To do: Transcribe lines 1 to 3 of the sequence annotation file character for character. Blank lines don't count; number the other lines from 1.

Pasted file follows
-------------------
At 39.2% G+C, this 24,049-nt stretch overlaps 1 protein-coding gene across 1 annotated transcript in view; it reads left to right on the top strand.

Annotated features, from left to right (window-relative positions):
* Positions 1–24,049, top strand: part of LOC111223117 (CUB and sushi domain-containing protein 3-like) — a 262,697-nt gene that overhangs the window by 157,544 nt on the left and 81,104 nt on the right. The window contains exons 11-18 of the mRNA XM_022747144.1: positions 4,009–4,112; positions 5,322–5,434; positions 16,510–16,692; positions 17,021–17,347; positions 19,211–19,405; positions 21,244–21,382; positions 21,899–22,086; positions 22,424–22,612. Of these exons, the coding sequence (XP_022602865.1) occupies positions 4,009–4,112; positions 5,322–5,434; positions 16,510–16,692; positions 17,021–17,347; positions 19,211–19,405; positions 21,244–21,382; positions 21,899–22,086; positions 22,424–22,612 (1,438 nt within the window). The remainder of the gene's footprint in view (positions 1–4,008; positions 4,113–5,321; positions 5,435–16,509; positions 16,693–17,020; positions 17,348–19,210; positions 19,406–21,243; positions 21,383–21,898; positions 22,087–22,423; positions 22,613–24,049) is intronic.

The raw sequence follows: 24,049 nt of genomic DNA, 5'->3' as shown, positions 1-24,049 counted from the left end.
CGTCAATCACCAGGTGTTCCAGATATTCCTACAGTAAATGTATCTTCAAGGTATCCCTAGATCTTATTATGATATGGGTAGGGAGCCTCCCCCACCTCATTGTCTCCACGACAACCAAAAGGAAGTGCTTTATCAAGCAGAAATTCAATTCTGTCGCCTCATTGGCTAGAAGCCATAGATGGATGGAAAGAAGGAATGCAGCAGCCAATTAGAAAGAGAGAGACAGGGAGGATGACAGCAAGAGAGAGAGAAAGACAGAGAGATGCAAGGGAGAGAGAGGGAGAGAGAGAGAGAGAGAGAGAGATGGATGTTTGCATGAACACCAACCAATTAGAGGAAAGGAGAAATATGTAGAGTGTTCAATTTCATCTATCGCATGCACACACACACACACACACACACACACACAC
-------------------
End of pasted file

At 39.2% G+C, this 24,049-nt stretch overlaps 1 protein-coding gene across 1 annotated transcript in view; it reads left to right on the top strand.

Annotated features, from left to right (window-relative positions):
* Positions 1–24,049, top strand: part of LOC111223117 (CUB and sushi domain-containing protein 3-like) — a 262,697-nt gene that overhangs the window by 157,544 nt on the left and 81,104 nt on the right. The window contains exons 11-18 of the mRNA XM_022747144.1: positions 4,009–4,112; positions 5,322–5,434; positions 16,510–16,692; positions 17,021–17,347; positions 19,211–19,405; positions 21,244–21,382; positions 21,899–22,086; positions 22,424–22,612. Of these exons, the coding sequence (XP_022602865.1) occupies positions 4,009–4,112; positions 5,322–5,434; positions 16,510–16,692; positions 17,021–17,347; positions 19,211–19,405; positions 21,244–21,382; positions 21,899–22,086; positions 22,424–22,612 (1,438 nt within the window). The remainder of the gene's footprint in view (positions 1–4,008; positions 4,113–5,321; positions 5,435–16,509; positions 16,693–17,020; positions 17,348–19,210; positions 19,406–21,243; positions 21,383–21,898; positions 22,087–22,423; positions 22,613–24,049) is intronic.